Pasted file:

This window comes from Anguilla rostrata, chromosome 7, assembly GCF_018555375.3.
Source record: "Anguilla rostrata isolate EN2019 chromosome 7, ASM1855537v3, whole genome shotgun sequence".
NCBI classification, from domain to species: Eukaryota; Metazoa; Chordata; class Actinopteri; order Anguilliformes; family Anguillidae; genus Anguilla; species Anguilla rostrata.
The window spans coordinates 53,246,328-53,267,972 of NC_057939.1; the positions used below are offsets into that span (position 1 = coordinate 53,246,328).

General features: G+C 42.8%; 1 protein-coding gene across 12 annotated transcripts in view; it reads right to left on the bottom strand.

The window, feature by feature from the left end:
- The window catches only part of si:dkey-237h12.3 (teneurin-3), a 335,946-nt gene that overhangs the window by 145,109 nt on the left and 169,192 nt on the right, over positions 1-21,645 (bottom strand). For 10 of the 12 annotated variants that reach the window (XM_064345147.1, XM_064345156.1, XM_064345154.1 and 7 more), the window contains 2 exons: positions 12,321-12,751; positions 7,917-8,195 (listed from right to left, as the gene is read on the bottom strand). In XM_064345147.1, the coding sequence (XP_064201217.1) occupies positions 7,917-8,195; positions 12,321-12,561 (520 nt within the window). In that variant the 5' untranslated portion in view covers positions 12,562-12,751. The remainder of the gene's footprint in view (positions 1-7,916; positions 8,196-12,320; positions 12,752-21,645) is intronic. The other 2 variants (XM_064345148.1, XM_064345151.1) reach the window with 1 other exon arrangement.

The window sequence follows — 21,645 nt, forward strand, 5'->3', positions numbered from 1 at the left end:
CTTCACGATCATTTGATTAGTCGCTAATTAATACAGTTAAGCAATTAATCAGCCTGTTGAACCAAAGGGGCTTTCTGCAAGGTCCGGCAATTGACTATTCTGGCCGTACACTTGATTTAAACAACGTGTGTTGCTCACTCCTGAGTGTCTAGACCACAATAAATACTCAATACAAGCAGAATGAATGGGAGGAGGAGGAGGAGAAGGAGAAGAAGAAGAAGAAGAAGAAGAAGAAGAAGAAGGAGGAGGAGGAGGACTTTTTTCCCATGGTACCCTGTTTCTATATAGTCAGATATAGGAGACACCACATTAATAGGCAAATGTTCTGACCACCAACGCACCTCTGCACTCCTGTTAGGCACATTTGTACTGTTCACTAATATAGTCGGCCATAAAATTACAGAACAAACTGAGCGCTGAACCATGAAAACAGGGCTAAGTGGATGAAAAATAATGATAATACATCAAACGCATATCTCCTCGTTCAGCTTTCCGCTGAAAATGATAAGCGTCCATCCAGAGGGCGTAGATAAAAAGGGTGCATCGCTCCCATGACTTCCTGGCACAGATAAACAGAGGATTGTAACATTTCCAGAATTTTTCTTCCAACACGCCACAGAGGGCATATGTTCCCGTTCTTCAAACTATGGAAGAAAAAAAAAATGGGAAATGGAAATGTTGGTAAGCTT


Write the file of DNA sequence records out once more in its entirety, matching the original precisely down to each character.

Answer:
This window comes from Anguilla rostrata, chromosome 7, assembly GCF_018555375.3.
Source record: "Anguilla rostrata isolate EN2019 chromosome 7, ASM1855537v3, whole genome shotgun sequence".
NCBI classification, from domain to species: Eukaryota; Metazoa; Chordata; class Actinopteri; order Anguilliformes; family Anguillidae; genus Anguilla; species Anguilla rostrata.
The window spans coordinates 53,246,328-53,267,972 of NC_057939.1; the positions used below are offsets into that span (position 1 = coordinate 53,246,328).

General features: G+C 42.8%; 1 protein-coding gene across 12 annotated transcripts in view; it reads right to left on the bottom strand.

The window, feature by feature from the left end:
- The window catches only part of si:dkey-237h12.3 (teneurin-3), a 335,946-nt gene that overhangs the window by 145,109 nt on the left and 169,192 nt on the right, over positions 1-21,645 (bottom strand). For 10 of the 12 annotated variants that reach the window (XM_064345147.1, XM_064345156.1, XM_064345154.1 and 7 more), the window contains 2 exons: positions 12,321-12,751; positions 7,917-8,195 (listed from right to left, as the gene is read on the bottom strand). In XM_064345147.1, the coding sequence (XP_064201217.1) occupies positions 7,917-8,195; positions 12,321-12,561 (520 nt within the window). In that variant the 5' untranslated portion in view covers positions 12,562-12,751. The remainder of the gene's footprint in view (positions 1-7,916; positions 8,196-12,320; positions 12,752-21,645) is intronic. The other 2 variants (XM_064345148.1, XM_064345151.1) reach the window with 1 other exon arrangement.

The window sequence follows — 21,645 nt, forward strand, 5'->3', positions numbered from 1 at the left end:
CTTCACGATCATTTGATTAGTCGCTAATTAATACAGTTAAGCAATTAATCAGCCTGTTGAACCAAAGGGGCTTTCTGCAAGGTCCGGCAATTGACTATTCTGGCCGTACACTTGATTTAAACAACGTGTGTTGCTCACTCCTGAGTGTCTAGACCACAATAAATACTCAATACAAGCAGAATGAATGGGAGGAGGAGGAGGAGAAGGAGAAGAAGAAGAAGAAGAAGAAGAAGAAGAAGAAGGAGGAGGAGGAGGACTTTTTTCCCATGGTACCCTGTTTCTATATAGTCAGATATAGGAGACACCACATTAATAGGCAAATGTTCTGACCACCAACGCACCTCTGCACTCCTGTTAGGCACATTTGTACTGTTCACTAATATAGTCGGCCATAAAATTACAGAACAAACTGAGCGCTGAACCATGAAAACAGGGCTAAGTGGATGAAAAATAATGATAATACATCAAACGCATATCTCCTCGTTCAGCTTTCCGCTGAAAATGATAAGCGTCCATCCAGAGGGCGTAGATAAAAAGGGTGCATCGCTCCCATGACTTCCTGGCACAGATAAACAGAGGATTGTAACATTTCCAGAATTTTTCTTCCAACACGCCACAGAGGGCATATGTTCCCGTTCTTCAAACTATGGAAGAAAAAAAAAATGGGAAATGGAAATGTTGGTAAGCTT